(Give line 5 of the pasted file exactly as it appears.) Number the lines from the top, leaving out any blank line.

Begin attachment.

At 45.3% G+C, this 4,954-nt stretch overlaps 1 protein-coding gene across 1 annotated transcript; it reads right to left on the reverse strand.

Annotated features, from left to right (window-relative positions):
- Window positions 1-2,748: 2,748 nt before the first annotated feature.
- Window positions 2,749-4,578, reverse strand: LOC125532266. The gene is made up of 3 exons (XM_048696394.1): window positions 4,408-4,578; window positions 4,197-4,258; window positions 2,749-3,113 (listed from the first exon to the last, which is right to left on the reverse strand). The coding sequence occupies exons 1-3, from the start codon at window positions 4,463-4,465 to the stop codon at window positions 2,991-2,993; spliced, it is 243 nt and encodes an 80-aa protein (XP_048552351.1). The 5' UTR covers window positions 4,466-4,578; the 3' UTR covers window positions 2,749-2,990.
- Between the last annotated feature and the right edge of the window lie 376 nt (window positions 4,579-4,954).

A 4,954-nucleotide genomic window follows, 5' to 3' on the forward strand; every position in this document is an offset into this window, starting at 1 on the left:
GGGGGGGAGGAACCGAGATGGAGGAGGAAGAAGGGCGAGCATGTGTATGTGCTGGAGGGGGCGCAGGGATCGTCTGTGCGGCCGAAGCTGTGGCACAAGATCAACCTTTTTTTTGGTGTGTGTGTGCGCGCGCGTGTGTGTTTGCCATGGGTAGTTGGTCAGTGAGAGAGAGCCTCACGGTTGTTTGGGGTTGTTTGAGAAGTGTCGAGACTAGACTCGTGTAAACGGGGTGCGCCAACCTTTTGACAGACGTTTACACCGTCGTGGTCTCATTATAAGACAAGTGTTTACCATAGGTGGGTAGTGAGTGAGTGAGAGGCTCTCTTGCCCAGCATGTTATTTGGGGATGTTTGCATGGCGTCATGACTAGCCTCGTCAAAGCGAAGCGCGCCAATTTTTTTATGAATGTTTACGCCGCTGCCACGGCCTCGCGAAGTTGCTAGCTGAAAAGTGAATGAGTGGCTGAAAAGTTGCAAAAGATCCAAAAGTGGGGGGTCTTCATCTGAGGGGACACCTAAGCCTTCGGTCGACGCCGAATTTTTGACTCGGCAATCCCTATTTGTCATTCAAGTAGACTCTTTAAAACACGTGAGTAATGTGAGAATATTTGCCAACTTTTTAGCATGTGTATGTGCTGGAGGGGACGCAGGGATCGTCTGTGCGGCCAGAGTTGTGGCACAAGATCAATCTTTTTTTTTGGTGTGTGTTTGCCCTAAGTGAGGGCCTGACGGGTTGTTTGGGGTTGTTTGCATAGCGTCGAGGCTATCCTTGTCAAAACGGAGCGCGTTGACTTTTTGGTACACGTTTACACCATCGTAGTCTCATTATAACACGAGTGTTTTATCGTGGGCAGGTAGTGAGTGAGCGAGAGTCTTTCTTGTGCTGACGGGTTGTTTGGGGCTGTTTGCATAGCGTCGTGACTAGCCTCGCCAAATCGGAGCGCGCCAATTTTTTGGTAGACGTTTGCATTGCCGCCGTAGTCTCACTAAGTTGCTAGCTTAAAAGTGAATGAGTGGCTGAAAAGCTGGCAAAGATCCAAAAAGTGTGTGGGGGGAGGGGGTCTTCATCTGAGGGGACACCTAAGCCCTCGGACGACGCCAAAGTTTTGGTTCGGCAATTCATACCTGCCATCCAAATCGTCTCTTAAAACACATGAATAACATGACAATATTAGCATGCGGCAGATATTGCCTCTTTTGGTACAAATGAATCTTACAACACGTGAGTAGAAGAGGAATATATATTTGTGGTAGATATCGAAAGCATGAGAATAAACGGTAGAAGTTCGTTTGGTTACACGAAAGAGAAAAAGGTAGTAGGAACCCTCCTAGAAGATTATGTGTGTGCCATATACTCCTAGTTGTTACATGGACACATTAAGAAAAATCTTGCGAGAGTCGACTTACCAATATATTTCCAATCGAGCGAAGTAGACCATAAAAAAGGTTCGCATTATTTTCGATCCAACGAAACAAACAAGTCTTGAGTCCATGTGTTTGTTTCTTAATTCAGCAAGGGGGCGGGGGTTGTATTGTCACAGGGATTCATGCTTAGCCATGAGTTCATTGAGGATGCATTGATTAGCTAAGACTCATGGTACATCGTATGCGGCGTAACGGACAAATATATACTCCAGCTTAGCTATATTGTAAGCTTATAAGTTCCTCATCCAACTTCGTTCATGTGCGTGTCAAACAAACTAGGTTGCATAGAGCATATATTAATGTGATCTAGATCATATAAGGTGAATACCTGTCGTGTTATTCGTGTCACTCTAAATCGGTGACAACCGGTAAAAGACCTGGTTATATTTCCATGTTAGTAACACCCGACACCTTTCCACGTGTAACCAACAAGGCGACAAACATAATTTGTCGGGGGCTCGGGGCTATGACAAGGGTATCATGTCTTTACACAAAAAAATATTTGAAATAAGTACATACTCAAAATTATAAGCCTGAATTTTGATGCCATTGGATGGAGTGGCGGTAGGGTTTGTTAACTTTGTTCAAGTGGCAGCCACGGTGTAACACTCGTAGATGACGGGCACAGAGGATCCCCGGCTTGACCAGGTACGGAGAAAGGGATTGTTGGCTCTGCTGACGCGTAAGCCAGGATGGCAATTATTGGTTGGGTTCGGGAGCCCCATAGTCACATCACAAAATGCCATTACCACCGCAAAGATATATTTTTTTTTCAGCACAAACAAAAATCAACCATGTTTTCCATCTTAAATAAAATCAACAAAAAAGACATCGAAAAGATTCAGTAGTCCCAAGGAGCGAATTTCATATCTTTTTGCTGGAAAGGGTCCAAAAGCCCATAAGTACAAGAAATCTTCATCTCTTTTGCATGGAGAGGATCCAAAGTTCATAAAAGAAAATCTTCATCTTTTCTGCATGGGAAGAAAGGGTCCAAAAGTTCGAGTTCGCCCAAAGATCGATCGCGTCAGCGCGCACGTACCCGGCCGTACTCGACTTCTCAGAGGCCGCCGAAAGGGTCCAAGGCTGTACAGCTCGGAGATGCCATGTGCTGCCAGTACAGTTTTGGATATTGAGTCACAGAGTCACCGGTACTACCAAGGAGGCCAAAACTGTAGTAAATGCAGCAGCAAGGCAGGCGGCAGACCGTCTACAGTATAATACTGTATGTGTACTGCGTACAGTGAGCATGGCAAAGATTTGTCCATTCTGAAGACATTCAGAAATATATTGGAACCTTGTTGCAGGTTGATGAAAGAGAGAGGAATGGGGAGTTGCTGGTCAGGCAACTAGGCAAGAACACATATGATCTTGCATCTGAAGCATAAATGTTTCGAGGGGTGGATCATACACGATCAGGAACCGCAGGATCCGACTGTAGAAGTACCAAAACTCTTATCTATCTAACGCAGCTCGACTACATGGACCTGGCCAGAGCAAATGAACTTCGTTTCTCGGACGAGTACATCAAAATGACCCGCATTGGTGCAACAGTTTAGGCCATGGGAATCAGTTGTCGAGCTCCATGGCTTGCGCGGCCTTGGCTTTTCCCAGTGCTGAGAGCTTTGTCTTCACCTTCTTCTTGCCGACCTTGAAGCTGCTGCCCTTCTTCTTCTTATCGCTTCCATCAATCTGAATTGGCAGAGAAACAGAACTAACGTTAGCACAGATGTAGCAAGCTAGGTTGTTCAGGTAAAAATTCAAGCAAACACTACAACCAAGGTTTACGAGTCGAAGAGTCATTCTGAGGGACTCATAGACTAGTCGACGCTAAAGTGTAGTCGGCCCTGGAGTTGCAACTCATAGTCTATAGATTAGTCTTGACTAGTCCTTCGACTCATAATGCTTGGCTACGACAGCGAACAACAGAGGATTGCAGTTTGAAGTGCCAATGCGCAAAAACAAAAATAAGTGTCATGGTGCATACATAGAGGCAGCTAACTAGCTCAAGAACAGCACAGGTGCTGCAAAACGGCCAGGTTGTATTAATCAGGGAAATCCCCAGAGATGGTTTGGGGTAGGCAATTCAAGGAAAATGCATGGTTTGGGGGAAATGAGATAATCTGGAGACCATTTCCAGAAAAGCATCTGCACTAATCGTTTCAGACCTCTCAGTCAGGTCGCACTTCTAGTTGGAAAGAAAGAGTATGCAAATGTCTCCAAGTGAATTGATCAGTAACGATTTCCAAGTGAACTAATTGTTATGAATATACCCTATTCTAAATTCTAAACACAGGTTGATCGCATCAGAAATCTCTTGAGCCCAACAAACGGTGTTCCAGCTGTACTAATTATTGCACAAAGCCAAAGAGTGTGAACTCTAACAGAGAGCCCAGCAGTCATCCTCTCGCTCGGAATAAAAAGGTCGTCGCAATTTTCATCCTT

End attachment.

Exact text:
- Between the last annotated feature and the right edge of the window lie 376 nt (window positions 4,579-4,954).